Tourette Syndrome

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Tourette syndrome (TS) is a movement disorder most commonly seen in school-age children; a childhood-onset neurobehavioral disorder characterized by the presence of multiple motor and at least one phonic tic (see “Physical Exam”)

  • Tics are sudden, brief, repetitive, stereotyped motor movements (motor tics) or sounds (phonic tics) produced by moving air through the nose, mouth, or throat.
  • Tics tend to occur in bouts.
  • Tics can be simple or complex.
    • Motor tics precede vocal tics.
    • Simple tics precede complex tics.
  • Tics often are preceded by sensory symptoms, especially a compulsion to move.
  • Patients are able to suppress their tics, but voluntary suppression is associated with an inner tension that results in more forceful tics when suppression ceases.
  • System(s) affected: nervous


  • The onset occurs before 18 years of age.
  • Predominant age
    • Average age of onset: 7 years (3 to 8 years)
    • Tic severity is greatest at ages 7 to 12 years.
      • 96% present by age 11 years
    • Of children with TS, 50% will experience complete resolution of symptoms by age 18 years (based on self-reporting).
  • Predominant sex: male > female (3:1)
  • Predominant race/ethnicity: clinically heterogeneous disorder, but non-Hispanic whites (2:1) compared with Hispanics and/or blacks


0.77% overall in children

  • 1.06% in boys
  • 0.25% in girls

Etiology and Pathophysiology

Abnormalities of dopamine neurotransmission and receptor hypersensitivity, most likely in the ventral striatum, play a primary role in the pathophysiology.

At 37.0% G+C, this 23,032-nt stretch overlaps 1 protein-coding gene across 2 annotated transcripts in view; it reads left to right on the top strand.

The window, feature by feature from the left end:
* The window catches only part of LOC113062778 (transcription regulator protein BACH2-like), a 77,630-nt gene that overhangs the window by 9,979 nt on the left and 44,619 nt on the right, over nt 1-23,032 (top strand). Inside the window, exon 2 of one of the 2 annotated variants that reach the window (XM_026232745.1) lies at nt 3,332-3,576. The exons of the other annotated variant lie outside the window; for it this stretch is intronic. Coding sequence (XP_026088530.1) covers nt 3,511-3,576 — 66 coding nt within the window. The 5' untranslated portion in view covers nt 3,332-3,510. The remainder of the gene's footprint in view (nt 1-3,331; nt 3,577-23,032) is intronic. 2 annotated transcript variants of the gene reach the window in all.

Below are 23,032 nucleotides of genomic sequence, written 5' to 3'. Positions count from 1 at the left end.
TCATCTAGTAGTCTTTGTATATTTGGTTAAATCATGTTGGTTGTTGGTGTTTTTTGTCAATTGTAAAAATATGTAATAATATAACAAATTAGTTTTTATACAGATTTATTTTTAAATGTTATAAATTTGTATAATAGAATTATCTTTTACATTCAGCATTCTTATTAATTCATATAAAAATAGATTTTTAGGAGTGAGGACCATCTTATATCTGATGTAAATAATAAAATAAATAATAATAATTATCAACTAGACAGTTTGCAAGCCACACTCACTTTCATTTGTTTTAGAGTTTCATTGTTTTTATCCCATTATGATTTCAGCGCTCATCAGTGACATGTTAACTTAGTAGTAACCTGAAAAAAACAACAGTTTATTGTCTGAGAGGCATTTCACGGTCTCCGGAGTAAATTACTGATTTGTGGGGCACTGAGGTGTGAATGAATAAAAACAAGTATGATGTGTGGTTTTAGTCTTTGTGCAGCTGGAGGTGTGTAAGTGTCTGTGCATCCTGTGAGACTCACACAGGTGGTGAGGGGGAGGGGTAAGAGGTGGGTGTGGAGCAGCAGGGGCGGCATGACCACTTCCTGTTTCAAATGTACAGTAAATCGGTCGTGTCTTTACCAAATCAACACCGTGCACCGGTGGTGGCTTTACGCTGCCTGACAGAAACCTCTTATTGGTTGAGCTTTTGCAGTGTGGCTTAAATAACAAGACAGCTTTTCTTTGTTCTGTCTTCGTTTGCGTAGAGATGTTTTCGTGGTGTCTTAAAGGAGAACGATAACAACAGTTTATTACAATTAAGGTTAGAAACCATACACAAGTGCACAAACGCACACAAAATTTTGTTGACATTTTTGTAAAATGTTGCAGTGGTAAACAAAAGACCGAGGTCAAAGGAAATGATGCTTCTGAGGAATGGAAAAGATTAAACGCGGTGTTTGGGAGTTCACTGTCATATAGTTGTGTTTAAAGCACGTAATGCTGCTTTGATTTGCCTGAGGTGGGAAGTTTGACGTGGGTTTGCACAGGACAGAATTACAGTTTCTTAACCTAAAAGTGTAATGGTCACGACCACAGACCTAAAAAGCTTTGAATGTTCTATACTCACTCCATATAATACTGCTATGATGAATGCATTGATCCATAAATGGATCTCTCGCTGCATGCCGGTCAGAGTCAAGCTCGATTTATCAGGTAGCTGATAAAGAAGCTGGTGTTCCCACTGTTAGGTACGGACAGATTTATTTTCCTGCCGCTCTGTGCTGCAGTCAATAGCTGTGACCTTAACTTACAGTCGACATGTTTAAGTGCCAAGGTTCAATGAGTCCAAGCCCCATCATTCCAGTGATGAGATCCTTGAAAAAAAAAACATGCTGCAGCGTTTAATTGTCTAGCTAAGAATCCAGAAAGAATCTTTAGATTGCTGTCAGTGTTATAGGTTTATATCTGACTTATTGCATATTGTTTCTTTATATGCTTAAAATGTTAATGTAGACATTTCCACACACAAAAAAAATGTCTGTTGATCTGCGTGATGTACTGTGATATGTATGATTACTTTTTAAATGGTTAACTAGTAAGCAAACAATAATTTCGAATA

• Abnormality of basal ganglia development
  • Thought to result from a complex interaction between social, environmental, and multiple genetic abnormalities
  • Mechanism is uncertain; may involve dysfunction of basal ganglia–thalamocortical circuits, likely involving decreased inhibitory output from the basal ganglia, which results in an imbalance of inhibition and excitation in the motor cortex
  • Controversial pediatric autoimmune neuropsychiatric disorder associated with streptococcal infection (PANDAS)
    • TS/OCD cases linked to immunologic response to previous group A β-hemolytic Streptococcus (GABHS)
    • Thought to be linked to 10% of all TS cases
    • Five criteria
      • Presence of tic disorder and/or OCD
      • Prepubertal onset of neuropsychosis
      • History of sudden onset of symptoms and/or episodic course with abrupt symptom exacerbation, interspersed with periods of partial/complete remission
      • Evidence of a temporal association between onset/exacerbation of symptoms and a prior streptococcal infection
      • Adventitious movements during symptom exacerbation (e.g., motor hyperactivity)
  • Predisposition: frequent familial history of tic disorders and OCD
  • Precise pattern of transmission and genetic origin unknown. Recent studies suggest polygenic inheritance with evidence for a locus on chromosome 17q; sequence variants in SLITRK1 gene on chromosome 13q also are associated with TS.
  • Higher concordance in monozygotic compared with dizygotic twins; wide range of phenotypes

Risk Factors

  • Risk of TS among relatives: 9.8–15%
  • First-degree relatives of individuals with TS have a 10- to 100-fold increased risk of developing TS.
  • Low birth weight, maternal stress during pregnancy, severe nausea and vomiting in 1st trimester

Commonly Associated Conditions

  • OCD (28–67%)
  • ADHD (50–60%)
  • Conduct disorder
  • Depression/anxiety including phobias, panic attacks, and stuttering
  • Learning disabilities (23%)
  • Impairments of visual perception, sleep disorders, restless leg syndrome, and migraine headaches

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